Clinton Accused Special Report
Navigation Bar
Navigation Bar


CLINTON
ACCUSED
 Main Page
 News Archive
 Documents
 Key Players
 Talk
 Politics
 Section

  blue line
Dallas Paper's Story: A Scoop That Wasn't

Style Showcase By Howard Kurtz
Washington Post Staff Writer
Wednesday, January 28, 1998; Page D01

It had to happen: a major retraction in the Monica Lewinsky saga.

The Dallas Morning News made national news Monday night by reporting that investigators had spoken with a Secret Service agent who was prepared to testify that he saw President Clinton and the former White House intern in a compromising situation. The surfacing of an alleged witness in the case was, to put it mildly, explosive stuff.

Never mind.

Hours later, sometime after midnight, the Morning News retracted the story. The piece, published in the paper's first edition and posted on its World Wide Web site, was declared inoperative in a subsequent Web announcement.

"The source for the story, a longtime Washington lawyer familiar with the case, later said the information provided for that report was inaccurate," the paper said. It said the source is "not affiliated" with the office of independent counsel Kenneth Starr.

Morning News Editor Ralph Langer said last night that when the paper's source "reversed field . . . we felt the only responsible thing to do was tell our readers that a primary source was now claiming that he had provided us incorrect information."

He said the situation had now "been cleared" by a second story the paper posted on the Web last night. In that piece, the paper said that Starr's office has talked to an "intermediary" for one or more White House witnesses -- including a Secret Service agent -- who claim to have seen "an ambiguous incident" between Clinton and Lewinsky.

Washington Bureau Chief Carl Leubsdorf said the original story "had some errors," such as describing the alleged encounter between the president and Lewinsky as a "compromising situation." But, he said, "we felt we had a solid story" at the time.

"This clearly was a case of relying on a source who wasn't in a position to know the facts," said deputy White House spokesman Joe Lockhart. "That's an awful position for a newspaper to be in, and in turn it puts the White House in an awful position. There are millions of Americans the truth will never catch up to."

The national impact of the bogus story underscores once again the impact of the Internet. The Morning News report instantaneously became the lead story on "Nightline," cable networks, and local radio and TV stations, all of which plucked it from the Web site and would never have seen the first edition of a Texas newspaper. Knight Ridder sent out the Morning News story on its wire and the Associated Press carried a story about it -- then sent out "kill" notices.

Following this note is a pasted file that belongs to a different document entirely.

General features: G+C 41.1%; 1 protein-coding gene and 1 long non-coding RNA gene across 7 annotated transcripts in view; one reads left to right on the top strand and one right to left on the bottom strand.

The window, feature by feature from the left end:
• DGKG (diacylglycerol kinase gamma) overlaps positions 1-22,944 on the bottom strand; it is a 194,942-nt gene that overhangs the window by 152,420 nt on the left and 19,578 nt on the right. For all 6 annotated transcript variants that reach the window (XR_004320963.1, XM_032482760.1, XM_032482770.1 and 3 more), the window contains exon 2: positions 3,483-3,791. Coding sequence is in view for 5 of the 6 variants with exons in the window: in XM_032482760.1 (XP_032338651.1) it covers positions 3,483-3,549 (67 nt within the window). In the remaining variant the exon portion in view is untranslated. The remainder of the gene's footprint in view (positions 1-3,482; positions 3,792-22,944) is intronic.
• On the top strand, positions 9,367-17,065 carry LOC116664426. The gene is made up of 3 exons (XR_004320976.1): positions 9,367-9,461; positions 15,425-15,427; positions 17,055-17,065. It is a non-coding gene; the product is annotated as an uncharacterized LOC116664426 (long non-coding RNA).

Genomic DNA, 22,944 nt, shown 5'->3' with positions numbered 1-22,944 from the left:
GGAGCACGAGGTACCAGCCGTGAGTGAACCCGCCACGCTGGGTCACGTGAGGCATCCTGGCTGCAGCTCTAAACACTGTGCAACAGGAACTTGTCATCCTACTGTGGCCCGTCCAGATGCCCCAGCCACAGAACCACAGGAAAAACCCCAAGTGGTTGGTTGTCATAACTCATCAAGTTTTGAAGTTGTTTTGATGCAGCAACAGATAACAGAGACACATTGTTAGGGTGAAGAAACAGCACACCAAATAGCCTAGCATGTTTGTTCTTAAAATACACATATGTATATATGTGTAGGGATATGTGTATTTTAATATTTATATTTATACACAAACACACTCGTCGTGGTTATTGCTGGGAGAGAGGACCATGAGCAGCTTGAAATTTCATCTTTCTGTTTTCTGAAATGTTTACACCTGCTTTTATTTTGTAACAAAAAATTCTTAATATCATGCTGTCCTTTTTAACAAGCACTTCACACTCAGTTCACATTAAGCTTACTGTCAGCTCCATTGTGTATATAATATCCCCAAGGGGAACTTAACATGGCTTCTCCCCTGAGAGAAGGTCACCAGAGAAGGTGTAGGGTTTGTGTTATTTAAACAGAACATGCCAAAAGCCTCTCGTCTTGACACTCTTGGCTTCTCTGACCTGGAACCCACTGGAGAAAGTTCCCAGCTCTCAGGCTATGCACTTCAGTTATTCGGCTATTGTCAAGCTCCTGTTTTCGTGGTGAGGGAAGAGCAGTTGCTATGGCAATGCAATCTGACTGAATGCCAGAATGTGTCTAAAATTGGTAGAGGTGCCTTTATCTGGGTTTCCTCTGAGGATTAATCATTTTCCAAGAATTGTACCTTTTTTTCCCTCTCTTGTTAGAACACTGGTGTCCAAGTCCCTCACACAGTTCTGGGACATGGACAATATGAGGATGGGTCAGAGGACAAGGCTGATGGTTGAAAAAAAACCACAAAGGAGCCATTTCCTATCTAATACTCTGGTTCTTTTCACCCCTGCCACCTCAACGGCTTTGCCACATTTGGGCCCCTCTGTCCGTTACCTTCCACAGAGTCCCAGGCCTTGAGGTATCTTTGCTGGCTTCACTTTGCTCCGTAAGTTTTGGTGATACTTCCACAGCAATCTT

The tale took less than 48 hours to spin out of control. On Sunday morning, ABC's Jackie Judd delivered an update on Starr's probe, reporting that "sources" had said that Clinton and Lewinsky "were caught in an intimate encounter" in 1996 by either Secret Service agents or White House staffers. By Monday night, the Morning News was saying there was a particular Secret Service agent ready to talk to Starr.

"Witness Said Ready to Testify," the headline said. In the piece, by reporter David Jackson, an unnamed lawyer "familiar with the negotiations" was quoted as saying: "Starr has this person in his hand. This person is now represented by the independent counsel. This person is now a government witness."

The incident also illustrates the dangers of relying on a single source who lacks firsthand knowledge. Part of the lore of Watergate was that reporters relied on a two-source standard for controversial stories, but that practice often melts in the competitive heat. And those news outlets that simply repeat someone else's "scoop" -- which is all too common in the '90s -- are basically following a no-source approach.

The Morning News was embroiled in controversy last year when it published an alleged confession by Oklahoma City bomber Timothy McVeigh shortly before his trial. McVeigh's attorney said the file on which the story was based was fake, but the paper stood by its story.


© Copyright 1998 The Washington Post Company

Back to the top

Navigation Bar
Navigation Bar
 
yellow pages